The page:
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Diffuse pneumocephalus caused by neonatal Enterobacter cloacae meningitis
  1. M R Sedaghatian,
  2. P Ramachandran,
  3. N Rashid
  1. Mafraq Hospital, PB 2951, Abu Dhabi, United Arab Emirates;

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    A 5 day old full term male infant admitted with a two day history of fever, irritability, and convulsions was diagnosed as having Enterobacter cloacae septicaemia and meningitis. A computed tomography (CT) brain scan on admission showed cerebral oedema and areas of low density signals near the occipital horns of the lateral ventricles. A repeat CT scan five days after admission (fig 1) revealed the presence of diffuse pneumocephalus. T1 weighted magnetic resonance images of the brain three days later (fig 2), as well as a CT scan two weeks after admission, showed a pronounced interval increase in the collection of intracranial air. The baby died from multiorgan failure 18 days after admission.

    Figure 1

     Computed tomography scan of the brain of a 10 day old male infant showing diffuse pneumocephalus.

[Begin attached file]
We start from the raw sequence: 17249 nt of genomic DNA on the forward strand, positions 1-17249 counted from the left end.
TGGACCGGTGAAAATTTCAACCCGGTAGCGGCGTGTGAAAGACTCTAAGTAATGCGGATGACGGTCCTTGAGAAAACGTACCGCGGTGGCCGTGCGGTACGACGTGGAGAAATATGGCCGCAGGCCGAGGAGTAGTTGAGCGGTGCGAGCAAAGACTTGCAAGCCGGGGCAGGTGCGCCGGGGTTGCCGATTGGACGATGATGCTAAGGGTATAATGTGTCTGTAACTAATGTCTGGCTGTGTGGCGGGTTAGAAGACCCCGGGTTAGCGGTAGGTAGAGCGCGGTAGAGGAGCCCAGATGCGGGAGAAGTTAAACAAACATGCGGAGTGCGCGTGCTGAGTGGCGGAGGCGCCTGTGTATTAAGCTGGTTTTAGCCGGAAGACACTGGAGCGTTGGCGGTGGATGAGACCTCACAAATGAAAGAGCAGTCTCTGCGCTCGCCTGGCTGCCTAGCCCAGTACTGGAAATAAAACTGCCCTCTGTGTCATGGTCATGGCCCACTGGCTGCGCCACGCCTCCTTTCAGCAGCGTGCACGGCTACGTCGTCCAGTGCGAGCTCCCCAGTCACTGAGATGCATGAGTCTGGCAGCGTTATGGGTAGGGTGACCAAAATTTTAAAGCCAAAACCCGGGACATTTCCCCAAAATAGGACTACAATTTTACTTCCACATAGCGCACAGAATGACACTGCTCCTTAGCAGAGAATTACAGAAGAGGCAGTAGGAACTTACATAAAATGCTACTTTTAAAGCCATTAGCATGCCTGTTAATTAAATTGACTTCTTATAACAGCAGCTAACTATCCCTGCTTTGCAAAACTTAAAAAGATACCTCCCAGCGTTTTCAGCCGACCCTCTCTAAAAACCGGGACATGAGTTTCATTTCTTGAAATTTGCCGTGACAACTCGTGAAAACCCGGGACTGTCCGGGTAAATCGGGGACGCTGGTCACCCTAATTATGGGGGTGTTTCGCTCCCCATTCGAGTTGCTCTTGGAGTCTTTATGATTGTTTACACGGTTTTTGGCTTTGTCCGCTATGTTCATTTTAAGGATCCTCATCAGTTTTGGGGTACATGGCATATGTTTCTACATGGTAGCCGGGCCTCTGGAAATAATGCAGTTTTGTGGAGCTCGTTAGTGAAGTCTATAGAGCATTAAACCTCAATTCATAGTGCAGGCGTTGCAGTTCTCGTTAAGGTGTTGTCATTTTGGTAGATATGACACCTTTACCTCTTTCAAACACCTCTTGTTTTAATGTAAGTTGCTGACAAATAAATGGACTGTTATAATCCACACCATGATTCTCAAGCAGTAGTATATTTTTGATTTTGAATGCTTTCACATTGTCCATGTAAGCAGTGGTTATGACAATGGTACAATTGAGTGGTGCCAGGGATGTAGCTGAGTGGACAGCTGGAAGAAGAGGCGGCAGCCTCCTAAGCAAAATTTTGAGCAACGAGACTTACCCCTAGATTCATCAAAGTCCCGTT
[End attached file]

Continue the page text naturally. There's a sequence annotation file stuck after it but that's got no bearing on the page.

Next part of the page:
Figure 2

     Magnetic resonance image of the brain three days later showing a pronounced interval increase in intracranial air.

    Pneumocephalus, defined as the presence of air or gas in the cranial cavity, is a known complication of head trauma, neurosurgical procedures, and cranial irradiation. It has been reported associated with meningitis caused by mixed aerobic-anaerobic infection as well as Clostridium perfringens, Streptococcus pneumoniae, and Clostridium septicum, mostly in adult patients.

    To our knowledge, this is the first reported case of diffuse pneumocephalus associated with Enterobacter cloacae meningitis in a neonate. The presence of focal areas of pneumocephalus in the CT scan on admission before lumbar puncture and its subsequent interval increase in the following days exclude other causes of pneumocephalus in our patient.

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